Keratosis pilaris is a common and harmless skin condition characterised by the development of numerous small, rough bumps on the skin. Treatment to control or minimise symptoms may involve a range of skin care therapies.
The condition can occur anywhere from infancy into adulthood but is most prevalent during teenage years (affecting 50-80% of adolescents). Keratosis pilaris occurs more commonly in the following groups:
- People who are overweight
- People of Celtic origin
- People who have eczema and/or dry skin.
Keratosis pilaris is not connected to any serious disease or ill health and for most sufferers the condition subsides in adulthood.
The exact cause of keratosis pilaris is unknown but a genetic origin is likely as it has a tendency to run in families (30-50% of those affected will have a family history of the condition).
Signs and symptoms
Keratosis pilaris causes numerous small bumps about the size of a grain of sand. These feel rough and look like permanent goosebumps. The bumps may be skin coloured, red or brown. Often a small coiled hair is noticeable within the bump.
The outer aspect of the upper arm is the area most commonly affected by the condition but it can also affect the thighs, face and buttocks and, less commonly, the forearms and upper back.
Keratosis pilaris is thought to be a disorder of the keratin cells (the sticky cells that line the hair follicle). Instead of exfoliating, or shedding, these cells build up around the hair follicle. The condition is usually more severe in winter and during periods of low humidity.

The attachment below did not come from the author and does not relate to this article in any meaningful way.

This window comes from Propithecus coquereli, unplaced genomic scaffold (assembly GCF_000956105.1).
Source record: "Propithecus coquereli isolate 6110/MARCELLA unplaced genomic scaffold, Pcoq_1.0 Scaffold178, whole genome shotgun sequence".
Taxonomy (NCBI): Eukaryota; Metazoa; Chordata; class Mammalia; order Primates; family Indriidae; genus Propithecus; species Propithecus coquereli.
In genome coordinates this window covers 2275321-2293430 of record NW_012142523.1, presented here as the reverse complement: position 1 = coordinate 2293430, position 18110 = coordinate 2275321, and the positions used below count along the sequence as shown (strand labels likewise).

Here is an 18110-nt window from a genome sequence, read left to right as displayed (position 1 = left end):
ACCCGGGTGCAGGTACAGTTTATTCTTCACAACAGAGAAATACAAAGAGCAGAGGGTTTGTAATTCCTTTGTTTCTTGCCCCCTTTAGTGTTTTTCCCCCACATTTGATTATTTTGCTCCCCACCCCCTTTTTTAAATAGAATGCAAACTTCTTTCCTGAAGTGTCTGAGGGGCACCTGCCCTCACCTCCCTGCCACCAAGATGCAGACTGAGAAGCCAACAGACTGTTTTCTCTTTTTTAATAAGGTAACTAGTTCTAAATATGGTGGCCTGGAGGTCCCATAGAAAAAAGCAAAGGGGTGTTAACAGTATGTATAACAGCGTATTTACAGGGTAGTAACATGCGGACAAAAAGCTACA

There is no cure for keratosis pilaris but it can be effectively controlled. Many people achieve very good temporary improvement by following a regular skin care programme but treatment needs to be ongoing and usually requires a combination of therapies. Treatment options include:
- Moisturising creams to soften the skin - creams that contain urea, salicylic acid and alphahydroxy acids may be most effective
- Prescription creams or gels containing retinoids. However, these are not suitable for young children and pregnant women
- Pulse dye laser or intense pulsed light - this may reduce the redness but not the roughness
- Laser assisted hair removal
- Exfoliating with pumice stone or a loofah
- Using non-soap cleansers.
Oakley, A. DermNet NZ (2011) Keratosis Pilaris. New Zealand Dermatological Society Inc. http://dermnetnz.org/acne/keratosis-pilaris.htmlMcFarlane-Parrott, S. C. (2006) Keratosis Pilaris. The Gale Encyclopedia of Medicine. Third Edition. Jacqueline. L. Longe, Editor. Farmington Hills, MI. Thomson Gale.
Nili, N.A. (2012). Keratosis Pilaris. Medscape Reference: Drugs, Diseases & Procedures. WebMD LLC. http://emedicine.medscape.com/article/1070651
O'Toole, M.T. (Ed.) (2013) Mosby's Dictionary of Medicine, Nursing & Health Professionals (9th ed.). St. Louis: Elsevier Mosby.
Last Reviewed – 26 April 2013